Directed by: Craig Johnson
Premise: A pair of depressed siblings (Bill Hader and Kristin Wiig) reunites in the aftermath of a suicide attempt. As they fumble toward a reconnection, old family scandals and tensions resurface.
What Works: Most viewers know Bill Hader and Kristin Wiig from their participation with Saturday Night Live. Both have since left the show and moved onto other projects. Kristin Wiig has found considerable success in feature films, most notably with the comedy Bridesmaids, but she’s recently been on a streak of very interesting dramatic performances in movies such as Girl Most Likely, Friends with Kids, and Hateship Loveship. Although the films have been of mixed quality, Wiig’s performances have been consistently impressive and she has demonstrated a capacity for nuance and drama. Bill Hader has also branched into feature films as well as working on a myriad of television projects but he has often been called upon to play supporting roles, usually as the witty friend who talks the lead male character through his problems. With The Skeleton Twins, Hader and Wiig are allowed to call on both their comic and dramatic skills and their performances are full of complexity. The actors play siblings whose lives are in a rut and the story opens with both of them facing the prospect of suicide. Hader’s character beats his sister to it and in the aftermath of his attempt she takes him into her home with her husband, played by Luke Wilson. Together, the siblings attempt to figure out where things have gone wrong in their lives and explore the scars of their childhood and how those past experiences have impacted their present situation. The Skeleton Twins deals with some difficult things. Hader’s character confronts abuse from his childhood and Wiig’s marriage is a sham but not due to malice on anybody’s part. A lot of movies about midlife crises probe the malaise of domesticity and dreams that have sputtered out and The Skeleton Twins does that better than most. What is impressive about this particular film is the compassion that the filmmakers have for their characters. Watching white middle class people whine about their lives can easily become insufferable but this works in The Skeleton Twins because the filmmakers and the lead actors create empathy for these characters.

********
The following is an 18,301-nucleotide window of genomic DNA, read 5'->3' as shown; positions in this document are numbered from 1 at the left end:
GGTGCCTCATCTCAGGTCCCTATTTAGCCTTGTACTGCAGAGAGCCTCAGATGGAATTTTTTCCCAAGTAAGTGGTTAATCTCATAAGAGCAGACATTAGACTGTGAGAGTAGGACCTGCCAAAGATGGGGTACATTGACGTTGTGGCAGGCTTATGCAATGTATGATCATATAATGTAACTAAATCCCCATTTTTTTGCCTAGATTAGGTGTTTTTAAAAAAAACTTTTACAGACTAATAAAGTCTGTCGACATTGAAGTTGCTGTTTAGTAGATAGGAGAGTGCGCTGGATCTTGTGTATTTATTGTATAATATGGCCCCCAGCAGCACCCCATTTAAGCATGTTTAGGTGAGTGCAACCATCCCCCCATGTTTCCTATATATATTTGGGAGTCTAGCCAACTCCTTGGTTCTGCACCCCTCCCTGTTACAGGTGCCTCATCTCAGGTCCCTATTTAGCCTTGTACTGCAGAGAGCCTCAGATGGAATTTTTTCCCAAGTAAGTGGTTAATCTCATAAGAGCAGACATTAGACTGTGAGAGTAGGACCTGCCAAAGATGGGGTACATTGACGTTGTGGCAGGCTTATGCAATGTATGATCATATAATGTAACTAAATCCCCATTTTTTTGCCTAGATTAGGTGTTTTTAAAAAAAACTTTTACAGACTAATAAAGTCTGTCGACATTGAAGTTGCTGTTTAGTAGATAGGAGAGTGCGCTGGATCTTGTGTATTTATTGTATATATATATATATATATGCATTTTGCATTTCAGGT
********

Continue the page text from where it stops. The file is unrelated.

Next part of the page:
What Doesn’t: The tone of The Skeleton Twins shifts quite a bit throughout the movie. Generally we want that from stories; films that have an irrepressible and uninterrupted tenor can become monotonous. However, the tone of The Skeleton Twins tends to spike toward comedy or tragedy and as a result the film sometimes has a manipulative feel. As viewers, we go to stories to have our emotions moved but we also don’t want to see the storytelling mechanics at play in the same way we don’t want to see the mechanisms of a magician’s trick; that spoils the illusion. The Skeleton Twins has some plot turns and character moments that are a bit forced. This is partly the result of choices made by the screenwriter but it is also a result of Bill Hader and Kristin Wiig’s performances. As comedians, both of these actors (but especially Wiig) tend to turn their antics up to eleven when they are straining for a laugh and that habit strikes again in some of the dramatic scenes in The Skeleton Twins. Hader and Wiig also have a tendency to be quirky. That quality generally works for them in this movie; it sells the illusion that these two are siblings who only really have each other in the world. But there are moments in The Skeleton Twins in which that quirkiness becomes self-conscious.
DVD extras: Commentary tracks, featurettes, gag reel, deleted scenes.
Bottom Line: Despite being rough around the edges, The Skeleton Twins has a lot in it that’s impressive. Bill Hader and Kristin Wiig expand their skill set with performances that are both comic and dramatic, occasionally at the same time, and their rapport as troubled siblings often overcomes the flaws of the script.
Episode: #535 (March 29, 2015)